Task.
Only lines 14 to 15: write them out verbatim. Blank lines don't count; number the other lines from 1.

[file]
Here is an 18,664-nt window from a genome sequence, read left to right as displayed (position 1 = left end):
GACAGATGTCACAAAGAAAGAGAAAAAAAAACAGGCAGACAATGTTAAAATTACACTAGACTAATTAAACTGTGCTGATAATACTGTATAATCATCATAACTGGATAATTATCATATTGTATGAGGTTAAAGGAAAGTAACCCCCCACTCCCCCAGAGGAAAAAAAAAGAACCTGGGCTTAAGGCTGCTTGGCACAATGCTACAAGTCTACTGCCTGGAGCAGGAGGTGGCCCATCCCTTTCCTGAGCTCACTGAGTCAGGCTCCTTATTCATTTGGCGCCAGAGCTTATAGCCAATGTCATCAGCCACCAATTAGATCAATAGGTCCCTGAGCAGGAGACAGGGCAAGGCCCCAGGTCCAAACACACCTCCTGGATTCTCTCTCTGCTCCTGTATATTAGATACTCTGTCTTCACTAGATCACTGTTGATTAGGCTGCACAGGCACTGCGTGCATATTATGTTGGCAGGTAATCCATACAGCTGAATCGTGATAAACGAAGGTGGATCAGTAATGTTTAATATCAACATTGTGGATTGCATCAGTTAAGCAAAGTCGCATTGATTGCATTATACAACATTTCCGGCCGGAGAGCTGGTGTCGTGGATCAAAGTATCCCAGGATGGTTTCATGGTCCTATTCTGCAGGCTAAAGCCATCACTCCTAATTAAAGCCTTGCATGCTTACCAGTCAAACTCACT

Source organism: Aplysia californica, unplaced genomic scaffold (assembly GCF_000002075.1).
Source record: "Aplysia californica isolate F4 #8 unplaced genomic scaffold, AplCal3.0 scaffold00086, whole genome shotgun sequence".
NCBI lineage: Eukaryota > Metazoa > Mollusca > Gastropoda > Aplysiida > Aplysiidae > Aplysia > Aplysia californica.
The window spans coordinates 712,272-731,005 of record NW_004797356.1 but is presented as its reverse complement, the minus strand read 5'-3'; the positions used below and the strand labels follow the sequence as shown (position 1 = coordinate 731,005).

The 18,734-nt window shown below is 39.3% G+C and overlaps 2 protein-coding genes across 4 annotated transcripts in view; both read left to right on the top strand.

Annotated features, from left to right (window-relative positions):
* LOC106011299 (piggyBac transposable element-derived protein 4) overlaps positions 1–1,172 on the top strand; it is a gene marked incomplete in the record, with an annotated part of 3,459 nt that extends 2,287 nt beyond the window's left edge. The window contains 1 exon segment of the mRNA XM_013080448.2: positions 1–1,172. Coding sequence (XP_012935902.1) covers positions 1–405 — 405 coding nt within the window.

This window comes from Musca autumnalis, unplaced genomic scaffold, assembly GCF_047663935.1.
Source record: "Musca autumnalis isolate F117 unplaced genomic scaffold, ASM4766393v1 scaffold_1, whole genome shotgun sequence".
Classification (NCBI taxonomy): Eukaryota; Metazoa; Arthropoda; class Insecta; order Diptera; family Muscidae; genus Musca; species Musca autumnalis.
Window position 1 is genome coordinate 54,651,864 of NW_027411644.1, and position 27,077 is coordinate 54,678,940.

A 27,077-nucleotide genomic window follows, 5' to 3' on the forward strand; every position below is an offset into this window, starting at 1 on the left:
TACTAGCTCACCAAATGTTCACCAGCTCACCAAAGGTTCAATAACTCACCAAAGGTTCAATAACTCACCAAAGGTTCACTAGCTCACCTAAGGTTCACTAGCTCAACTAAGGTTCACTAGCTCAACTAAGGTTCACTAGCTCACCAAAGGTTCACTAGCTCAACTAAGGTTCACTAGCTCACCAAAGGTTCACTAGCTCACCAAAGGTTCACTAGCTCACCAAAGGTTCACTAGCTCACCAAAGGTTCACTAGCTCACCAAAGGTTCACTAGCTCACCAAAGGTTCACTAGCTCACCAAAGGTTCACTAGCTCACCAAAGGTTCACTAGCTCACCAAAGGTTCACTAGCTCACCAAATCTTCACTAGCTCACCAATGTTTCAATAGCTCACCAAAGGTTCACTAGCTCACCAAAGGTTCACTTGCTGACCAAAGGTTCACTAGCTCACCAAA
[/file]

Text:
A 27,077-nucleotide genomic window follows, 5' to 3' on the forward strand; every position below is an offset into this window, starting at 1 on the left:
TACTAGCTCACCAAATGTTCACCAGCTCACCAAAGGTTCAATAACTCACCAAAGGTTCAATAACTCACCAAAGGTTCACTAGCTCACCTAAGGTTCACTAGCTCAACTAAGGTTCACTAGCTCAACTAAGGTTCACTAGCTCACCAAAGGTTCACTAGCTCAACTAAGGTTCACTAGCTCACCAAAGGTTCACTAGCTCACCAAAGGTTCACTAGCTCACCAAAGGTTCACTAGCTCACCAAAGGTTCACTAGCTCACCAAAGGTTCACTAGCTCACCAAAGGTTCACTAGCTCACCAAAGGTTCACTAGCTCACCAAAGGTTCACTAGCTCACCAAAGGTTCACTAGCTCACCAAATCTTCACTAGCTCACCAATGTTTCAATAGCTCACCAAAGGTTCACTAGCTCACCAAAGGTTCACTTGCTGACCAAAGGTTCACTAGCTCACCAAA